Complementary facilities on-campus include a number of laboratories and a Physics Library. You’ll find a community in student organizations like Women in Physics and the Astronomy Club. Finally, the Department offers evening tutoring and a Math Help Room, as well as Women in Science Programs  mentorships.

Net Price: $11,898

12. University of Wyoming

Laramie, WY

BS in Astronomy & Astrophysics and an Astronomy Minor

Program Website
School Profile

Undergraduate Student Enrollment: 10,209
SAT/ACT Score Requirements: A minimum composite ACT score of 21 or SAT score of 1060
Points: 21

University of Wyoming

The University of Wyoming is a public land-grant research university with over 14,000 students and a 78 percent retention rate. Founded in 1886, UW has a 15:1 student-faculty ratio and Payscale ROI rankings of 331 (in-state) and 438 (out-of-state). UW’s campus is surrounded by the Rocky Mountains and 2.9 million acres of nearby national forest for ample outdoor activities. UW receives its accreditation from the HLC. It offers unique student support services like the Oral Communication Center and the Center for Assistance in Statistics & Math.

In the College of Arts and Sciences, UW’s Physics & Astronomy department offers a bachelor’s degree program in astronomy and astrophysics, as well as a minor in astronomy. This 125-credit-hour program is designed to get you into a graduate program or a technical career in astronomy. It includes computer science courses, as well as classes like Data Mining in Large Astronomical Surveys and Stellar Evolution and Structure. The astronomy minor requires four classes, including two general astronomy courses.

As for its facilities, UW’s 2.3 meter telescope at the Wyoming Infrared Observatory is the largest to be solely owned by one university. Plus, you can access the STAR Observatory and its 16-inch telescope on top of the Physical Sciences building, which is dedicated to undergraduate education and research.The university also owns a share of the following:

  • the 8.5 m Apache Point observatory
  • the 0.6 m Red Buttes Observatory
  • several experimental condensed matter physics laboratories
  • and the new National Center for Atmospheric Research Supercomputer

Finally, UW has a newer digital planetarium on its campus.

The state of Wyoming’s NASA Space Grant Consortium sponsors programs in support of NASA missions, like the research fellowships and internships at UW. Additionally, UW offers a 10-week research experience for undergraduates (REU) program in the summer, where you’ll use telescopes to analyze astronomical data. It includes a $600-per-week stipend (plus housing/travel) and entrance to the January 2021 meeting of the American Astronomical Society. The summer 2020 research program will focus on discovering and confirming exoplanets.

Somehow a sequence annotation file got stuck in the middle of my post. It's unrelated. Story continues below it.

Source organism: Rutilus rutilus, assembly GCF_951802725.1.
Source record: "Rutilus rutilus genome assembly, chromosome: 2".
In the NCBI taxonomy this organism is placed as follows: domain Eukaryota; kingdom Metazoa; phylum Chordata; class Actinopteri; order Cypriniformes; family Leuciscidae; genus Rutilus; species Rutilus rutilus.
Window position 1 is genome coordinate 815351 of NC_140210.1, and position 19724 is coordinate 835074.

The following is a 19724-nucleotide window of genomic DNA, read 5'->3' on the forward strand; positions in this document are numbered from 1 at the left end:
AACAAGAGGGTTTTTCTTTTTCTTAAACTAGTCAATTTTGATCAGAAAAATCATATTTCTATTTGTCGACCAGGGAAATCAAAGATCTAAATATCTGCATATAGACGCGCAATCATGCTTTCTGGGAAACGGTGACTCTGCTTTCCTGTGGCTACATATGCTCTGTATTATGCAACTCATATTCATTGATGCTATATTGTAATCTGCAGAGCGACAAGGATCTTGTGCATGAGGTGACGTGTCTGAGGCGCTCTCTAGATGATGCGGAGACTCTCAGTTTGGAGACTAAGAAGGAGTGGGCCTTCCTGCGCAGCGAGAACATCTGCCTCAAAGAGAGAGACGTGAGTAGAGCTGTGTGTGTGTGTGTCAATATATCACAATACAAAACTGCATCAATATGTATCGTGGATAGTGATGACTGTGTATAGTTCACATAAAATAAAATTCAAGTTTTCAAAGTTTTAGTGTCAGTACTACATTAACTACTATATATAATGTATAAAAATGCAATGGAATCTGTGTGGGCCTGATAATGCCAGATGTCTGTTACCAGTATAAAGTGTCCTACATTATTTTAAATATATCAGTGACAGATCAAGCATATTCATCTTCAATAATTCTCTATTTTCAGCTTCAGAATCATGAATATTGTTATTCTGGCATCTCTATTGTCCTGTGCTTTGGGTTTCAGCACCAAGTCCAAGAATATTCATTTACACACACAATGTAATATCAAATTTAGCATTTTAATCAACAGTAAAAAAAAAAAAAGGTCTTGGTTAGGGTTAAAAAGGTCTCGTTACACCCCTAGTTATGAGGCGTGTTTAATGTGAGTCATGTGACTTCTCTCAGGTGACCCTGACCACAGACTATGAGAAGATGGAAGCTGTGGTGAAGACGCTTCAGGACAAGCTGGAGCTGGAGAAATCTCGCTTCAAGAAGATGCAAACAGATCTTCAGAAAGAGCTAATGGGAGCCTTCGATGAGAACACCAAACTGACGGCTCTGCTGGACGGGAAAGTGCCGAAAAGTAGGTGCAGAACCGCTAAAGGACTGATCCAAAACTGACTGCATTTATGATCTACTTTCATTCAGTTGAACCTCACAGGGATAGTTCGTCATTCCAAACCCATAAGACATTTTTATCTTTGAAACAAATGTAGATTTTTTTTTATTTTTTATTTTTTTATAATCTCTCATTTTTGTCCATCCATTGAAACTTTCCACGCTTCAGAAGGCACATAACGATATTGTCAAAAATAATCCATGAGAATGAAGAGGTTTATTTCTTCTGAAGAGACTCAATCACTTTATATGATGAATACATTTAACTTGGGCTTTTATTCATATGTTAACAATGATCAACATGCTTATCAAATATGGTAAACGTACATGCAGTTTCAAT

Net Price: $12,999

11. New Mexico State University

Las Cruces, NM

Minor in Astronomy

Program Website

Undergraduate Student Enrollment: 11,687
SAT/ACT Score Requirements: ACT composite score of 21 or SAT score of 1060
Points: 22

community college

Founded in 1888, New Mexico State University is a public, land-grant research university and a NASA Space Grant College. With more than 15,000 students, NMSU has a 74 percent student retention rate and Payscale ROI rankings or 289 (in-state) and 435 (out-of-state). A Hispanic-serving institution, NMSU’s 900-acre campus includes students from 49 states and 89 countries. For two years in a row, it received the Higher Education Excellence in Diversity award by INSIGHT Into Diversity magazine. It’s accredited by the HLC.

NMSU’s Astronomy Department was created in 1970, and is a member of the Association of Universities for Research in Astronomy, as well as the Sloan Digital Sky Survey consortium. Additionally, it operates or partners in the operation of a number of telescopes and observatories, like:

  • Apache Point Observatory: Ranked by GVC and College Rank as one of the best college observatories, Apache Point belongs to the Astrophysical Research Corporation (ARC). The ARC is a collaborative partnership that includes NMSU and seven other schools.